Something wicked this way comes. Finally. More than a decade after eccentric Bostonoian Brian Carpenter kicked off his Weird American Gothic concept-album trilogy, he unleashes his twisted grand finale.
The feisty Texas troubadour and his corroded vocal cords keeps things earthy, loose and honest — while his vivid lyrics, raw magnetism and unvarnished sincerity remind you he’s one of the sharpest songwriters in his overcrowded field.
The quirky Japanese female foursome’s infectiously irresistible ditties are sweet enough to give you cavities. But if you think it’s all just empty calories, listen closer: Chai play by their own rules and clearly don’t care what anybody else thinks. If that isn’t punk, what is?
Space may be the final frontier. But it’s just the starting point for the British instrumental trio and their otherworldly hybrid of cosmic jazz, electronica, psychedelic rock and acid-funk. Embrace the mystery.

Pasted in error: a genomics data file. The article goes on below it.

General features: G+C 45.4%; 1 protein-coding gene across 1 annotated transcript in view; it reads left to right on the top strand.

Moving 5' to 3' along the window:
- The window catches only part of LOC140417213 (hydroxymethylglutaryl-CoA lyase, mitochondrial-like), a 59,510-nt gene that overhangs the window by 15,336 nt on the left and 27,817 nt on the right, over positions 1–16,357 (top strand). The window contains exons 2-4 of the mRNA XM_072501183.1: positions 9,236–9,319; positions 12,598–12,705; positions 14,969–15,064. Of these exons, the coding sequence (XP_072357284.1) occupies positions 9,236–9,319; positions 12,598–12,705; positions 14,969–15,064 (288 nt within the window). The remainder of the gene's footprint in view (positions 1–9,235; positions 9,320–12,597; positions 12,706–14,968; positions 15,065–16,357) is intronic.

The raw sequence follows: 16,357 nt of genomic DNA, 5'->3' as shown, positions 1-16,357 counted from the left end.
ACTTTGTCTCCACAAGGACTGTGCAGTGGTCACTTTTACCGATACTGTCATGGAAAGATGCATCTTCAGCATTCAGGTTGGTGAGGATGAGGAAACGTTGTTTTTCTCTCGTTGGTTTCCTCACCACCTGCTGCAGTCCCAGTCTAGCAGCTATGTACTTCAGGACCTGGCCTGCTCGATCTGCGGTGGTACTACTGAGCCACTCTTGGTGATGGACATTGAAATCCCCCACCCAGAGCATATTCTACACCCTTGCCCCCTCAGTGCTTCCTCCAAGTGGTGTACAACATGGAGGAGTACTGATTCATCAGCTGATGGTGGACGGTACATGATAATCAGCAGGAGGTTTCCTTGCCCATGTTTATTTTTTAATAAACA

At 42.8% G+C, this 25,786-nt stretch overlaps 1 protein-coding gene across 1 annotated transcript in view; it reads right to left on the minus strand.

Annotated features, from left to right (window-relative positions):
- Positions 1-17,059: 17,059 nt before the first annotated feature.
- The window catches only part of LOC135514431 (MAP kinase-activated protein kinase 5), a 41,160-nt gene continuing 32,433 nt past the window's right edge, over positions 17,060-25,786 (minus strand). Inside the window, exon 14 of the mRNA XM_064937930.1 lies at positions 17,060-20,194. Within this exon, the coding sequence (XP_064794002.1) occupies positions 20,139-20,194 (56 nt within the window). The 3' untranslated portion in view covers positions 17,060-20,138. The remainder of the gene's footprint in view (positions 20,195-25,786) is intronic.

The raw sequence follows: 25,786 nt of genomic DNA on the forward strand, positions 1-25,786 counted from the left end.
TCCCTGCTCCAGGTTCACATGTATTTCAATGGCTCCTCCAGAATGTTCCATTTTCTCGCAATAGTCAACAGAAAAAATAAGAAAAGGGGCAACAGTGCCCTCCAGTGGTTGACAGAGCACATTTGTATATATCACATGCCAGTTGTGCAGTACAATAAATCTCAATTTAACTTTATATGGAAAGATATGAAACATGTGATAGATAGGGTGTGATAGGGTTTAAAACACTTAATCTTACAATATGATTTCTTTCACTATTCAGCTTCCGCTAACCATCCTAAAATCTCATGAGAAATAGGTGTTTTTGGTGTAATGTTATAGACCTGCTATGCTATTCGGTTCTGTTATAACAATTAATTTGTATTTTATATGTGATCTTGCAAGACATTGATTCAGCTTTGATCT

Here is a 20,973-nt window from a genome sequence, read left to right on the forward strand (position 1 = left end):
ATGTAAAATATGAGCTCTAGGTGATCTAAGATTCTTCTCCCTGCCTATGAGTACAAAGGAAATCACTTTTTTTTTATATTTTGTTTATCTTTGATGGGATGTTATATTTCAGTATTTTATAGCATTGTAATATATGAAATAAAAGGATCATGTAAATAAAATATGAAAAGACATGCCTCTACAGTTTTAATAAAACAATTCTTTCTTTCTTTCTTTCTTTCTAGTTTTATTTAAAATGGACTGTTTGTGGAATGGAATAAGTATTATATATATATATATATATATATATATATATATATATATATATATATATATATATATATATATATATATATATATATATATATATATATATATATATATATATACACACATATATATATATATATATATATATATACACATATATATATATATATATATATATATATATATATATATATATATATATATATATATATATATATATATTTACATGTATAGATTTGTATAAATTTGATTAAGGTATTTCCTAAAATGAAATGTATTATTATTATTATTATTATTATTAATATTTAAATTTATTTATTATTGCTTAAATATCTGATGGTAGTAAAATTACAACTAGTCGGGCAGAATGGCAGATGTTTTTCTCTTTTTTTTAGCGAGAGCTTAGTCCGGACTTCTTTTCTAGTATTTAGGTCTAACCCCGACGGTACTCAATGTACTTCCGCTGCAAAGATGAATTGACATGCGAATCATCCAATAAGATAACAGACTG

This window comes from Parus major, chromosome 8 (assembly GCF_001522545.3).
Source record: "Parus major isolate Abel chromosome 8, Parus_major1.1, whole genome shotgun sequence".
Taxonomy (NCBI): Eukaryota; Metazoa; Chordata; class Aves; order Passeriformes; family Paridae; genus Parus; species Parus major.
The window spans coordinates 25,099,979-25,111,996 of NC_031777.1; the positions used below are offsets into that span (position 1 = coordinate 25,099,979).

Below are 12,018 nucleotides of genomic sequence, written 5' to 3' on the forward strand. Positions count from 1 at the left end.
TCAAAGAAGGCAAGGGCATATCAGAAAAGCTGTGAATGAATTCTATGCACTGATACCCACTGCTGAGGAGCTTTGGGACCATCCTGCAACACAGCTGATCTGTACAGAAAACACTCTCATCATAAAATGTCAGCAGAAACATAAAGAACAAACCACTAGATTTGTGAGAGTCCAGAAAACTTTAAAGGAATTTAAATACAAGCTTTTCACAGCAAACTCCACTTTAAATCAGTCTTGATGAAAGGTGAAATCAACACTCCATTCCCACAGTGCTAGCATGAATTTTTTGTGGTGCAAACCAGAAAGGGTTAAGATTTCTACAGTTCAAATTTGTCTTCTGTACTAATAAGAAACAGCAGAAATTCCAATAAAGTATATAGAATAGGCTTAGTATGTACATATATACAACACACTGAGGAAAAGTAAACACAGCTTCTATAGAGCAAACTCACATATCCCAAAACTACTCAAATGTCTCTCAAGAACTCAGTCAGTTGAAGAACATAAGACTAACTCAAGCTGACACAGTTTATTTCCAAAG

The North Mississippi Allstars singer-guitarist plays ladies’ man, curating and cultivating a collection of collaborations with a slate of fantastic female vocalists including Amy Helm, Amy LaVere, Allison Russell, Sharde Thomas and Mississippi gospel trio Como Mamas. It’s a date.
There are songwriters. And there are songwriters’ songwriters. Steve Earle likely belongs in the latter category. Late Texas troubadour Guy Clark definitely does. So Earle pays tribute to his longtime friend and mentor with all the love, respect, reverence and honesty you’d expect.
The legendary New York noisemakers led by drummer and composer Weasel Walter return after 12 years with a fearsome beast of terrifying twists and turns, braincramping epic tracks and free jazz freakouts. Not for the squeamish.